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Arch Biochem Biophys. 1997 Mar 1;339(1):200-9.

Further studies on the inactivation by sodium azide of lignin peroxidase from Phanerochaete chrysosporium.

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  • 1Department of Biological Sciences, University of Notre Dame, Indiana 46556, USA.

Erratum in

  • Arch Biochem Biophys 1998 Jan 1;349(1):204.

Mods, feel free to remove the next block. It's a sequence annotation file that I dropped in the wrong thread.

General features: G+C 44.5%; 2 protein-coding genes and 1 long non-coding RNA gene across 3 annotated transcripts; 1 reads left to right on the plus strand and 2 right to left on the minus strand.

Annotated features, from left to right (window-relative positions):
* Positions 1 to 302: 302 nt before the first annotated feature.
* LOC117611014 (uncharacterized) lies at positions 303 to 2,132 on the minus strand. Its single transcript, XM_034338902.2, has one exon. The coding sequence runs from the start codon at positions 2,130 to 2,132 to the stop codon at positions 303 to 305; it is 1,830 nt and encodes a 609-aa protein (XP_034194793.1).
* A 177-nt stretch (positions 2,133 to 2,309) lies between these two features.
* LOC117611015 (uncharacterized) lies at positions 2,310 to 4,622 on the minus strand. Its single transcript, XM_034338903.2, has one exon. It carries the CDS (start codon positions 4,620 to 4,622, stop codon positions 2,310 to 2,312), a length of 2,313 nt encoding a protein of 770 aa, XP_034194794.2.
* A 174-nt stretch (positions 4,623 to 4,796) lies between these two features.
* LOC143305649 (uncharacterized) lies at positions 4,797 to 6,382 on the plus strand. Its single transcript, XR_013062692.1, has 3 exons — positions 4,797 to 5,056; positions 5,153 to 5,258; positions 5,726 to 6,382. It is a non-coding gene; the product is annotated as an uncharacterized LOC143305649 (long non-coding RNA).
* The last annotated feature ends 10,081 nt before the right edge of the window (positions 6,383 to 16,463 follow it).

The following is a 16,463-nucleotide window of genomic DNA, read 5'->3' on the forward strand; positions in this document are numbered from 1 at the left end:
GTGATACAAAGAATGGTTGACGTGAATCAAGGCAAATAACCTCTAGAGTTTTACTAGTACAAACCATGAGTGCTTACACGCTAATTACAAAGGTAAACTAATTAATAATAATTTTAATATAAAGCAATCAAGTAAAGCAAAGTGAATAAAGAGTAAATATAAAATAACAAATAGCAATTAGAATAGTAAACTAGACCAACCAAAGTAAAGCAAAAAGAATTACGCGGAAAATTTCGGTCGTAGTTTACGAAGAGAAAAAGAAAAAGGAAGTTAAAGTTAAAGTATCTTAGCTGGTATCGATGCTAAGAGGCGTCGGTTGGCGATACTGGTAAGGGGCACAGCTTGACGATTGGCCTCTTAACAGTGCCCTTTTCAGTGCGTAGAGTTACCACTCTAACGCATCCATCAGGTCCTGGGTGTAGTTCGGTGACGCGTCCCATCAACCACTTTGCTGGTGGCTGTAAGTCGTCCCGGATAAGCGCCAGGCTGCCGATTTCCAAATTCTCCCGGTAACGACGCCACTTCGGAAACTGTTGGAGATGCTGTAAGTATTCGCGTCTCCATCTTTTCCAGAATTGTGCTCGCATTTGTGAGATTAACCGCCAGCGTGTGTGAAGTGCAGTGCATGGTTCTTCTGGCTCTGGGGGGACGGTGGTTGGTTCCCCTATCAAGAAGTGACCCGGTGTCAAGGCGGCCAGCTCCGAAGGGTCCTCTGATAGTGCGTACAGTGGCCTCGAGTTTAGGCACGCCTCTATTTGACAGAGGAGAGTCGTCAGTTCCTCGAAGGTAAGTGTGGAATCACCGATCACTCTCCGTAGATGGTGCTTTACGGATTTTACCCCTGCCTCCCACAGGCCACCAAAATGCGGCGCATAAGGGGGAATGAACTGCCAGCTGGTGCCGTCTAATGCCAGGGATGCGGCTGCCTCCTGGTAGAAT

Azide ion is a mechanism-based inactivator of horseradish peroxidase [Ortiz de Montellano et al. (1988) Biochemistry 27, 5470-5476] and the peroxidase from the coprophilic fungus Coprinus macrorhizus [DePillis and Ortiz de Montellano (1989) Biochemistry 28, 7947-7952]. These peroxidases mediate the one-electron oxidation of azide ion-forming azidyl radical. Inactivation of these enzymes is caused by covalent modification of the heme prosthetic groups by azidyl radical. Lignin peroxidases from the wood-rotting fungus Phanerochaete chrysosporium are also inactivated when they catalyze oxidation of azide ion [Tuisel et al. (1991) Arch. Biochem. Biophys. 288, 456-462; DePillis et al. (1990) Arch. Biochem. Biophys. 280, 217-223]. Following inactivation of horseradish peroxidase and the peroxidase from C. macrorhizus substantial amounts of azidyl-heme adducts have been found. Only trace amounts of such adducts have been found following azide-mediated inactivation of lignin peroxidase. Nevertheless, we have shown that during oxidation of azide by lignin peroxidase H8 destruction of heme occurred and a substantial fraction of the enzyme is irreversibly inactivated. However, the rest of the enzyme forms a relatively stable ferrous-nitric oxide (NO) complex. Although this complex appears to be an inactivated form of the enzyme, we have shown that, when present as the ferrous-NO complex, the enzyme is actually protected from inactivation. The lignin peroxidase ferrous-NO complex reverts slowly (t1/2 = 6.3 x 10(3) s) to the ferric form. Reversion is accelerated if the complex is chromatographed on a PD-10 (Sephadex G-25) column or if veratryl alcohol is added. If azide and hydrogen peroxide (a required cosubstrate) are present (or added), the enzyme undergoes another cycle of catalysis and further inactivation. A detailed reaction mechanism is proposed that is consistent with our experimental observations, the chemistry of azide, and our current understanding of peroxidases.

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